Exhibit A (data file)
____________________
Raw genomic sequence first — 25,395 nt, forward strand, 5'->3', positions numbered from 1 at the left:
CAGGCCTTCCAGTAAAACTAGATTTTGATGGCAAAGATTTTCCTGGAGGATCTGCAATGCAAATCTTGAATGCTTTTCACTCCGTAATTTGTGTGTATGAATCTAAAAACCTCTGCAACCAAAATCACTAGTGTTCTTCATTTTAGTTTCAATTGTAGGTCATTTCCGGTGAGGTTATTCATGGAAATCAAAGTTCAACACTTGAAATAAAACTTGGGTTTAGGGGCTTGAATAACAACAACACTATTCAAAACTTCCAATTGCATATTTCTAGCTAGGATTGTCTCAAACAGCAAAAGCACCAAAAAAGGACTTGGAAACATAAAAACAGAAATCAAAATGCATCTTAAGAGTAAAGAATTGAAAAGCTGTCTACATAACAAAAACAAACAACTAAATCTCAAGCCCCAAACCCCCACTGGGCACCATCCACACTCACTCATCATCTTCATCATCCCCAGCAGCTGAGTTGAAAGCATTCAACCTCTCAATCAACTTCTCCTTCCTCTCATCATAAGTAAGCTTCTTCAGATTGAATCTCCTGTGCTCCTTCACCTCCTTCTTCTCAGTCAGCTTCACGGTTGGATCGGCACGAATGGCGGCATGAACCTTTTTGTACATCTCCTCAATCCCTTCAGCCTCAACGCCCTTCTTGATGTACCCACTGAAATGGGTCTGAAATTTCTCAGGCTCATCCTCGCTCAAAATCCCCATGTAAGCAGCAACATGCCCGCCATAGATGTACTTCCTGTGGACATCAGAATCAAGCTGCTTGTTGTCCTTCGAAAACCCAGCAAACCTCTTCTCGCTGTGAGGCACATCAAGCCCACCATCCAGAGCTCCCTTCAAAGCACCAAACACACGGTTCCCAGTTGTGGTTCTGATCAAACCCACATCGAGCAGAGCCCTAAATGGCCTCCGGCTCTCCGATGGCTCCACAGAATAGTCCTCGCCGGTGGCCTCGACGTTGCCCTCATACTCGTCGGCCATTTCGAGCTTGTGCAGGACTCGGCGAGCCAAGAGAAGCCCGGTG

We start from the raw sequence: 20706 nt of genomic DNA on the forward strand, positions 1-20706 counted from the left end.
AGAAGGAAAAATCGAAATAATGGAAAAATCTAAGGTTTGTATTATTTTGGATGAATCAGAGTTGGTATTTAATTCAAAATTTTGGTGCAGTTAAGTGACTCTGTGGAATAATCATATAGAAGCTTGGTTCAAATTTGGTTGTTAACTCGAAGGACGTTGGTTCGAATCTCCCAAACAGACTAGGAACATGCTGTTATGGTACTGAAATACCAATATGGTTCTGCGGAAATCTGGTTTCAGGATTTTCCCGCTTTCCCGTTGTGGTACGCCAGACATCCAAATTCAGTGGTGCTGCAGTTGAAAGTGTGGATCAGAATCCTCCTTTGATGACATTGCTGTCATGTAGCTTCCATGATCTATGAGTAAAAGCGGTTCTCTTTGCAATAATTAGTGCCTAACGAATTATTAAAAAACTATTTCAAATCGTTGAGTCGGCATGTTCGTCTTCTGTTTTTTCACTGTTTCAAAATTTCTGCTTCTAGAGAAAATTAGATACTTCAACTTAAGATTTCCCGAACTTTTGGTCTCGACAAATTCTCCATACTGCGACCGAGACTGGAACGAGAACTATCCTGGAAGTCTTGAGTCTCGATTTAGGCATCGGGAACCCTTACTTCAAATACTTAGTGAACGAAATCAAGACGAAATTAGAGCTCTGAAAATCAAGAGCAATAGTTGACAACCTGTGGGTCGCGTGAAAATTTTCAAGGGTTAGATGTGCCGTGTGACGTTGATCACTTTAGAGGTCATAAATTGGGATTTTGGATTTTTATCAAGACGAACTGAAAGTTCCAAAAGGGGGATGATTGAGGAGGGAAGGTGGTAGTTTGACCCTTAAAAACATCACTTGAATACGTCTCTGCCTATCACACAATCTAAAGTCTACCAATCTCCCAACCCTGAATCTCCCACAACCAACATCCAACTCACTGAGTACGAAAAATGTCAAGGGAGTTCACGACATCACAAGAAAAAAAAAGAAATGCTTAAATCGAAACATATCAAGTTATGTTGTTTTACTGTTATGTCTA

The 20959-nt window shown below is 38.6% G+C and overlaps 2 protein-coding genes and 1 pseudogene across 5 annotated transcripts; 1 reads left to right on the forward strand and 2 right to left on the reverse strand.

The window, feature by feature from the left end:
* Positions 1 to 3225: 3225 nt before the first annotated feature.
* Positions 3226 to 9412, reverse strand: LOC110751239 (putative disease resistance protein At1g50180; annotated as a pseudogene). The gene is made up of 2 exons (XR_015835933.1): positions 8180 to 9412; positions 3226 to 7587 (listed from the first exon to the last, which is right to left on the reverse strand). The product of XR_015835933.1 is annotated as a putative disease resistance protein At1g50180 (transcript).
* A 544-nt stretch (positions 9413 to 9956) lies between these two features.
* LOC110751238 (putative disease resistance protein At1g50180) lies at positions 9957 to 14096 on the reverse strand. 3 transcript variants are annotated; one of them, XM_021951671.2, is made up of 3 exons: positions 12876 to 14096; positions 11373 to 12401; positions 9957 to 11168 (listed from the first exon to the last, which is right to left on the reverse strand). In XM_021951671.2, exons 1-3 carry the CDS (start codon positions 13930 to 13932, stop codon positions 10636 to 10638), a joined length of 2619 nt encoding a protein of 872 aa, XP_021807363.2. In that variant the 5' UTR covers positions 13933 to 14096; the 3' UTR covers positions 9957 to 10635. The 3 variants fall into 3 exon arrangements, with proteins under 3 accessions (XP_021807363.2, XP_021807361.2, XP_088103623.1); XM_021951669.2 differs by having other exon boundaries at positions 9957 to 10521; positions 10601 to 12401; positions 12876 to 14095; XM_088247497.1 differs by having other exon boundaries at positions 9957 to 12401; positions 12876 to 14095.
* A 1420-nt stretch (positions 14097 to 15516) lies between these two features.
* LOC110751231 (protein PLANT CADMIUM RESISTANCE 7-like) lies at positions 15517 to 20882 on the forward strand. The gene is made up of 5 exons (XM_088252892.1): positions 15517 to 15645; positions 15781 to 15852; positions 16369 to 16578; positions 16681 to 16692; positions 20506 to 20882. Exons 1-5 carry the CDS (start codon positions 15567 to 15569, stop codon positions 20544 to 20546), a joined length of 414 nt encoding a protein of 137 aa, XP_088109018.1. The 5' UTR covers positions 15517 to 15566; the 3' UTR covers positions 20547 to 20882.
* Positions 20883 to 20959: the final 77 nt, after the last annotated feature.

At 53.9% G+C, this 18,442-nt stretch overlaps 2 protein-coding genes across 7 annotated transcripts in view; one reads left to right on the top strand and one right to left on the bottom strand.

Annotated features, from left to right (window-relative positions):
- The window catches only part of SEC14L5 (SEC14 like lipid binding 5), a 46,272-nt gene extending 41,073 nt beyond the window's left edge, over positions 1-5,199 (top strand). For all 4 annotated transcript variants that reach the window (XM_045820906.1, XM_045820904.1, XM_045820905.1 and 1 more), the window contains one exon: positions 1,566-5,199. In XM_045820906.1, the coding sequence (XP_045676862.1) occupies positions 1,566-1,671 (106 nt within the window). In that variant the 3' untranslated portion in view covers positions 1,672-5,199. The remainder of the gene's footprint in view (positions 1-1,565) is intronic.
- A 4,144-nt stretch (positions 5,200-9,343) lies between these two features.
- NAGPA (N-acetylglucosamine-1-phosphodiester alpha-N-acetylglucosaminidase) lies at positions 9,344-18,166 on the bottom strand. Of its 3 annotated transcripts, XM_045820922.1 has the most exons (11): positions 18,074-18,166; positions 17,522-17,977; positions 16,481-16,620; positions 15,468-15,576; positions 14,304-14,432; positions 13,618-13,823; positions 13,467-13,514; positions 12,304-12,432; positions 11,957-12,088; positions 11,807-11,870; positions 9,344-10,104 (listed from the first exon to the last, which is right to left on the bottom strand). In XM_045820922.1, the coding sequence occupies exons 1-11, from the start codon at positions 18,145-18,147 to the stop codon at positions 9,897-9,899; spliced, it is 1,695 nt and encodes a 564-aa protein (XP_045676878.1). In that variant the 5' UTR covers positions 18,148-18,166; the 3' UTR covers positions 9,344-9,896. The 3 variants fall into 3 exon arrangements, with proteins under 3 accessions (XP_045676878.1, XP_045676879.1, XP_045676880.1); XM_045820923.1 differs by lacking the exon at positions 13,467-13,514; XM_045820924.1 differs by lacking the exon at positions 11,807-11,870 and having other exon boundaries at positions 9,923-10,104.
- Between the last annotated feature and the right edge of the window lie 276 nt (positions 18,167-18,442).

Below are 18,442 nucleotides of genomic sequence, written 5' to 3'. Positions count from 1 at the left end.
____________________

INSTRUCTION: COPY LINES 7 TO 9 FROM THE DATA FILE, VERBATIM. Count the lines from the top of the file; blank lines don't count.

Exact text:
* Positions 1 to 3225: 3225 nt before the first annotated feature.
* Positions 3226 to 9412, reverse strand: LOC110751239 (putative disease resistance protein At1g50180; annotated as a pseudogene). The gene is made up of 2 exons (XR_015835933.1): positions 8180 to 9412; positions 3226 to 7587 (listed from the first exon to the last, which is right to left on the reverse strand). The product of XR_015835933.1 is annotated as a putative disease resistance protein At1g50180 (transcript).
* A 544-nt stretch (positions 9413 to 9956) lies between these two features.